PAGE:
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Ombudsman for children: Care institutions rarely put the interests of the child first

2019-11-19T08:46:44.615Z

Healthcare professionals in the Netherlands often lose sight of the best interests of the child when making far-reaching decisions about children. As a result, many children get stuck between ships and ships, or become a plaything that is sent from the box to the wall. Children's Ombudsman Margrite Kalverboer states this in a report she presents on Tuesday on the anniversary of the Convention on the Rights of the Child.



Healthcare professionals in the Netherlands often lose sight of the best interests of the child when making far-reaching decisions about children. As a result, many children get stuck between ships and ships, or become a plaything that is sent from the box to the wall. Children's Ombudsman Margrite Kalverboer states this in a report she presents on Tuesday on the anniversary of the Convention on the Rights of the Child.

Very often decisions are made on the basis of financial or practical arguments, and not on the basis of what would be best for the child.

"Although everyone wants the best for children, it is sometimes difficult for professionals to think from the child when making important decisions," says Kalverboer. "They have to deal with rules, financial constraints and pressure from the organization and the outside world. The key question in all decisions must be: what does this child need and how are we going to realize that?"

Kalverboer will present a four-step plan for professionals on Tuesday in order not to lose sight of these priorities.

"In my work I come across an incredible number of children who are just being relocated, or who have been promised things that will not be followed," said Kalverboer in an interview in the NOS Radio 1 Journal. "The basis is simple: use the Convention on the Rights of the Child as a compass in youth care. First determine what is best for the child. All other questions, about payment or who bears the responsibility, then come."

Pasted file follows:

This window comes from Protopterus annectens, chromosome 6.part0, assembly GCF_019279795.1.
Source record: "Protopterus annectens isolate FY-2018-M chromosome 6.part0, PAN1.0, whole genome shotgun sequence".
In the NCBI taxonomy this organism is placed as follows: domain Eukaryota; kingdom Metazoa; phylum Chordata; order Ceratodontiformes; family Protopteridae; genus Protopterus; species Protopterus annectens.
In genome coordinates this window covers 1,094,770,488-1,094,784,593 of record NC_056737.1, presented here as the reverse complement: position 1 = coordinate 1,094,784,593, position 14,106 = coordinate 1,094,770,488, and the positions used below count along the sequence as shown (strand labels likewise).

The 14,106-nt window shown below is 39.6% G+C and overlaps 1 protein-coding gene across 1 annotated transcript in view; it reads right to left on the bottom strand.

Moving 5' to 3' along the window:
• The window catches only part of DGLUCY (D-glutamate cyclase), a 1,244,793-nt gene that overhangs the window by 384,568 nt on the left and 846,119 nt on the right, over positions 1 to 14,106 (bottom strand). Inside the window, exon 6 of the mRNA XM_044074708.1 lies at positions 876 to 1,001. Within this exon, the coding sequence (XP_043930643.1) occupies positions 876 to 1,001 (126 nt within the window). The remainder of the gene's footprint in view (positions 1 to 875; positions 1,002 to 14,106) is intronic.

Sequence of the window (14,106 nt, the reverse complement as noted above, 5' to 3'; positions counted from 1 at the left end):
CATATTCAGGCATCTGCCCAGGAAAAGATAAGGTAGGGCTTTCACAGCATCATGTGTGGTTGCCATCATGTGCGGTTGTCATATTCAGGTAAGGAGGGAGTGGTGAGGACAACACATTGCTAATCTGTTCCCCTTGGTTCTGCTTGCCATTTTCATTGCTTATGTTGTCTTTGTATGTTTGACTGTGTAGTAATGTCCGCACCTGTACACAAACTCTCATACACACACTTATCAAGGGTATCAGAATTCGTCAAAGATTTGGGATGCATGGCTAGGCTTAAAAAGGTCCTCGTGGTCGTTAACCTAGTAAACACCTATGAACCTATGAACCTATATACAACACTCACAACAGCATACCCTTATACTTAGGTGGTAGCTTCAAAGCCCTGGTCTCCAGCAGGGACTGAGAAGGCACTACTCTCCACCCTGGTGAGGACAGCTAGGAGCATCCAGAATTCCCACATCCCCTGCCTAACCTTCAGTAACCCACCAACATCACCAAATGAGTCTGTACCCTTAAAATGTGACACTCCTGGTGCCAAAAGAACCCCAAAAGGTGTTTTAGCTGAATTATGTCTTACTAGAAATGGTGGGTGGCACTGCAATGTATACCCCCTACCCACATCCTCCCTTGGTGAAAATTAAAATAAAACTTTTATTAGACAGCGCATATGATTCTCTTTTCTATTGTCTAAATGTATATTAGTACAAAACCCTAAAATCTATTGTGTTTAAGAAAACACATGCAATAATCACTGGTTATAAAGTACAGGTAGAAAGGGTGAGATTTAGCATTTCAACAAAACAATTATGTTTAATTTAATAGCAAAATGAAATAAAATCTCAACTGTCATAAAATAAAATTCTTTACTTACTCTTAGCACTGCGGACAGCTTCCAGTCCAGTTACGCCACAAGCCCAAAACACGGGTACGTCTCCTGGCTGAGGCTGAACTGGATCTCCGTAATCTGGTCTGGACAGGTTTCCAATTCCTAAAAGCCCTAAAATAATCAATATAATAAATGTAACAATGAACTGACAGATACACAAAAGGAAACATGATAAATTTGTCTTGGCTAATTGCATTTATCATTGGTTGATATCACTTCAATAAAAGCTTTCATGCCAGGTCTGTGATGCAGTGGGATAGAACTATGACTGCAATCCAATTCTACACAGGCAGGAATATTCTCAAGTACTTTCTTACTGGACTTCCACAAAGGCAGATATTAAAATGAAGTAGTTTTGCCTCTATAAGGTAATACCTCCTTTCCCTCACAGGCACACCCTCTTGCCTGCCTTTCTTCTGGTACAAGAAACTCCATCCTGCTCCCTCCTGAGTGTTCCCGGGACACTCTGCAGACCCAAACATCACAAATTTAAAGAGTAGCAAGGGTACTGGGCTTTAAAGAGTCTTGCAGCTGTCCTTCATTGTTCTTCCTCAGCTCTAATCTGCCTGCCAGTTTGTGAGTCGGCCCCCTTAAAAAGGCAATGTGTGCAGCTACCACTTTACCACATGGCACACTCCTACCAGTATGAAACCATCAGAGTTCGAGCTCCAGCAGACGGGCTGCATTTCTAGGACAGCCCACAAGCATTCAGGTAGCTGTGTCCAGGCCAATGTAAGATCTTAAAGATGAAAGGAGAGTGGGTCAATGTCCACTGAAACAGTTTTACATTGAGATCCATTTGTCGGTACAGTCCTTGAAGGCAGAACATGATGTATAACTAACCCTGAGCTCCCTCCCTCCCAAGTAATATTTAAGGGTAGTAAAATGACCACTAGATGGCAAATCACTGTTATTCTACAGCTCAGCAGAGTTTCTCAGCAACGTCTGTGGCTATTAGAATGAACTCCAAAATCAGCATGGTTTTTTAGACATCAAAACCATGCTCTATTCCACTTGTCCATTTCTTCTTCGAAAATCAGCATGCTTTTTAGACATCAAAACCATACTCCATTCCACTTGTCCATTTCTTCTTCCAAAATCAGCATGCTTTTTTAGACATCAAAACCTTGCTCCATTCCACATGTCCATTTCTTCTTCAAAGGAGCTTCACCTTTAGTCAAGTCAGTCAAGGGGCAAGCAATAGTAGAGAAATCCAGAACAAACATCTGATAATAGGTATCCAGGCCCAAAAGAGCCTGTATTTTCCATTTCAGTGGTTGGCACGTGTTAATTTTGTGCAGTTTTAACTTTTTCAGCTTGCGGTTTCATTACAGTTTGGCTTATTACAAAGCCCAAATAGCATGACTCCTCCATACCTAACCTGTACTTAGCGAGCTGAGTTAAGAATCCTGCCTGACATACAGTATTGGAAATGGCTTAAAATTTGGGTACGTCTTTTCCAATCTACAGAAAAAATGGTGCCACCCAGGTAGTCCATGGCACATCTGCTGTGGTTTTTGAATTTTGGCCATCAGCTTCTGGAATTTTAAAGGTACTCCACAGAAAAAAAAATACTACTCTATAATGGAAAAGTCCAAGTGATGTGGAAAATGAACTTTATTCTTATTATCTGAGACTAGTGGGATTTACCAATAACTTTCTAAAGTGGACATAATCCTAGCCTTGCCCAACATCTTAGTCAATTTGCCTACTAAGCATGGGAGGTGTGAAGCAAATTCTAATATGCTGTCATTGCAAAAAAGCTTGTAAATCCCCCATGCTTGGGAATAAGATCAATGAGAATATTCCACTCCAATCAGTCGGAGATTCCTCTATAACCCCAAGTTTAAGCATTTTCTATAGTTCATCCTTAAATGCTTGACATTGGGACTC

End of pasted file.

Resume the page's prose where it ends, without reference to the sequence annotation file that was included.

"Children are happy here, as long as they are not unlucky"

A report from the Healthcare and Youth Inspectorate (IGJ) found in early October that the government does not take sufficient responsibility to protect and help neglected and abused children. They usually have to wait eight months for help if they ask.

UNICEF professor of children's rights Ton Liefaard also notes Tuesday in the Volkskrant that the Netherlands does not take its responsibility when it comes to children's rights. Children are happy as long as they are not unlucky, he says. "If you need care in the Netherlands, or you were not born here, or you cannot simply participate because of the social position of your family, then the Netherlands is not at all so beautiful for you. Then it is over or under."

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Source: nunl

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